The DMN article cited above also touches upon the exhibit of Norman Lewis' work at Fort Worth's Amon Carter Museum. I can't praise this exhibition highly enough. Lewis' work is luminous.

Norman Lewis, Masquerade, 1967
Ah, lists. The 50 best scifi films of the 21st century (so far). I did better than I thought at 12 of 50. And I'm happy that Edge of Tomorrow got on the list.  I did much worse on the list of the best animated films, having seen only 8 of the 50.

One Square Inch is an effort to preserve true quiet spaces, and the quietest of those is in Olympic National Park.

Highly recommend this understated yet funny fictional perspective of humanity's place in the universe. How would we be seen by others? Danger: Humans.

Wiggly, ain't it? source
Visualize the most frequently used words with Wordcount. Visualize is #23,987.

Shock waves in outer space? Listen as the Juno spacecraft crosses through the bow shock formed by the interaction of the solar wind with Jupiter's magnetic field.

Whomever the hell Value Penguin is, they say Colleyville is the safest city in Texas.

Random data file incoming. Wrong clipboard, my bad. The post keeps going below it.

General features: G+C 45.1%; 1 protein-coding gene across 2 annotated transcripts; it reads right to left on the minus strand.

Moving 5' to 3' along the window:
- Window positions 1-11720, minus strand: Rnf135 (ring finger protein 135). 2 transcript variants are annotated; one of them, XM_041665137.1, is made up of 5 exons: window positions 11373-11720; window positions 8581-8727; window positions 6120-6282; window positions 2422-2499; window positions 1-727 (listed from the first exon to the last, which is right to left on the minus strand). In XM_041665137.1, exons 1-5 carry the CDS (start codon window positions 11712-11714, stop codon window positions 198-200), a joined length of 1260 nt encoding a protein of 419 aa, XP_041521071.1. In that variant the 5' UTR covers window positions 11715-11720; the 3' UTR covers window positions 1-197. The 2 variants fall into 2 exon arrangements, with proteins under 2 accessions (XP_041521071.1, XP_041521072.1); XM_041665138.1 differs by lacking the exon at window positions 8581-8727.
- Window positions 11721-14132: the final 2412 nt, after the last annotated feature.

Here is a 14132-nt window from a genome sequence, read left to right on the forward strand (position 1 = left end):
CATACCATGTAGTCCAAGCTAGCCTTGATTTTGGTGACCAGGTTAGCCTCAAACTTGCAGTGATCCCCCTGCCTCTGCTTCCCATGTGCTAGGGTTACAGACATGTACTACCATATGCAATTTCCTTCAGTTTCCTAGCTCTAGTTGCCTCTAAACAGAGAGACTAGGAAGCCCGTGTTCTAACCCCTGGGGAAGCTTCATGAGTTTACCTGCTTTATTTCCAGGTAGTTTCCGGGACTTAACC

A map of your zip code's primary energy source. Looks like north Texas is natural gas.
Here's an interactive visualization timeline of two centuries of immigration to the U.S.

And yet another map, this one showing where the 1% live.

More? Global shipping routes.

About 2,000 years ago you wiped your butt with a stick around which you had wrapped strips of cloth. Interesting unto itself, but the really interesting bit is that archaeologists were able to use these nasty things to trace the transmission of diseases.

Roborectum sounds like a member of the Justice League but if it'll help defeat colon cancer then it deserves to be.
Speaking of nasty, peeing in the shower would save water relative to flushing a toilet. (Which might be another argument for why homes should have urinals for dudes.) Also, this story quotes a factoid reported here a while back, that regardless of size it takes a mammal 21 seconds to empty its bladder.